Trackback: With everybody talking about Trackback these days and, in my opinion, correctly assessing it as a good thing™ my question is: Is there a way to abuse the existing Trackback infrastructure of Movable Type for other webpages on my site? Without to much fiddling around? Foolproof?
Google News: Man and dog bitch about the low journalistic quality of Google News after somebody discovered they included press releases along with the news they 'collect' from other sites. Did anybody really think the random collection of sources offered by Google could serve anything than complement proper media, say, to get different perspectives on a given topic? Apparently Google does as otherwise they wouldn't have 'Top Stories' and their site would be more research-like. And apparently many other people did as well, thinking that it being Google implied it was useful. Whom were they kidding? A crap news site turning out to be crap. What's the big deal?
Copyright: Another thing that's really popping up all over is that 'Creative Commons' license. Do we really need licenses for what we write? What bad can/does happen if we don't? I am not a lawyer, I don't want to be. To me it's pretty clear what of my writing is my own and what isn't. If it's not, I attribute it adequately. Who's too daft to need a license or fries to go with that. Don't all those endless disclaimers, licenses and other pseudo-legal-blurbs degrade what we're doing? They do. – As do all those fears induced in people that lead to the most interesting, yet depressing, results.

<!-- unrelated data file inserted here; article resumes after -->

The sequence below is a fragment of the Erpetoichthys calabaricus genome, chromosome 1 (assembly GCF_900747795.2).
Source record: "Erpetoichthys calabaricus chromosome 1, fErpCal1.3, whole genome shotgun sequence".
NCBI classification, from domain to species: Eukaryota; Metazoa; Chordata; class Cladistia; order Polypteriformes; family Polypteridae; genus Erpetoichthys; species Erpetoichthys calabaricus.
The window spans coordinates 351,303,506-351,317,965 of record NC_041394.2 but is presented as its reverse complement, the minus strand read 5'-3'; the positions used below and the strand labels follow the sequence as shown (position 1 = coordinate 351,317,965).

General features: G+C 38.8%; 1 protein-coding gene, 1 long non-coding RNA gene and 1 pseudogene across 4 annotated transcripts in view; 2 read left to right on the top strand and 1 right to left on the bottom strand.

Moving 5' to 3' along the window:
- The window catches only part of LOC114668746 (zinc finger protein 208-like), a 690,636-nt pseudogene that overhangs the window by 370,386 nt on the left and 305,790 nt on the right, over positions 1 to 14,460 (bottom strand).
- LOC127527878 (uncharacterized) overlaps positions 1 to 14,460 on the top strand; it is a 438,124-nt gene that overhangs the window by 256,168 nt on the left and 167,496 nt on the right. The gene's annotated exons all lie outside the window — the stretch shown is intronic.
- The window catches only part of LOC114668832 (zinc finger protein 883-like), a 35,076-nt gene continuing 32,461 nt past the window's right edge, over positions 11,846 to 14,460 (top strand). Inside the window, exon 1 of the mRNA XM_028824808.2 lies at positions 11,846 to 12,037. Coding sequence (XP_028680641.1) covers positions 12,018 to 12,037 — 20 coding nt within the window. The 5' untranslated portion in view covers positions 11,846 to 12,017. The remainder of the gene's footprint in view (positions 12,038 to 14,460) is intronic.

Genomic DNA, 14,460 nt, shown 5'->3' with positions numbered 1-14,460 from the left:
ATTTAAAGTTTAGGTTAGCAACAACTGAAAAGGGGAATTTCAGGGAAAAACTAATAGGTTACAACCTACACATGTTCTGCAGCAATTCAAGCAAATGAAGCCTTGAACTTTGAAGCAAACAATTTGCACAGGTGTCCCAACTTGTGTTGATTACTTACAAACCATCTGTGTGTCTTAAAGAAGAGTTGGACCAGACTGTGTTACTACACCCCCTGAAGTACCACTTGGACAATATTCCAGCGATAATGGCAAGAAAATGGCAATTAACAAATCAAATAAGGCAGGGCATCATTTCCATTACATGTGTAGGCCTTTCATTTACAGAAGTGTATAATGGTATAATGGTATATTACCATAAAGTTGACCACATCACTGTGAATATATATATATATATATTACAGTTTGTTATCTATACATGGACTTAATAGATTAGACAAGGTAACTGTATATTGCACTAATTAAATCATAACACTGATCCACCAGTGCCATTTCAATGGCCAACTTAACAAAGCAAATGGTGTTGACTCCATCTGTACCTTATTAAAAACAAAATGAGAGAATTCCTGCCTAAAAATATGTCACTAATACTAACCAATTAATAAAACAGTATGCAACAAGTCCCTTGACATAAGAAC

And as a follow-up question to that, considering that there was the final Ally McBeal episode on German TV yesterday: How comes that none of the law students we see running around uni every day are degenerate in an amiable way?
Safari: Isn't Safari overly optimistic concerning my language skills? And why do people think everyone is blind? Would you want to read 16 point text in print? Probably not. So why have it on-screen if there is to be any meaning to that 'points' measurement? Just a fixed point size will never please everybody. A size that's fine on a 12" iBook is bound to look too large on a 15" iMac. I thought people had realised a while ago that the screen's resolution does in fact play a role in how large fonts look. Back in the 'good old days' of fixed resolution screens knowing the screen's resolution wasn't hard. With Apple selling TFTs only these days there's nothing to keep them from knowing a screen's resolution in most cases these days. But judging from the non-scalability of other UI elements, OS X's design may have been a bit short-sighted for such treats.
“Would you want to read 16 point text in print? Probably not. So why have it on-screen if there is to be any meaning to that ‘points’ measurement?”
For three reasons.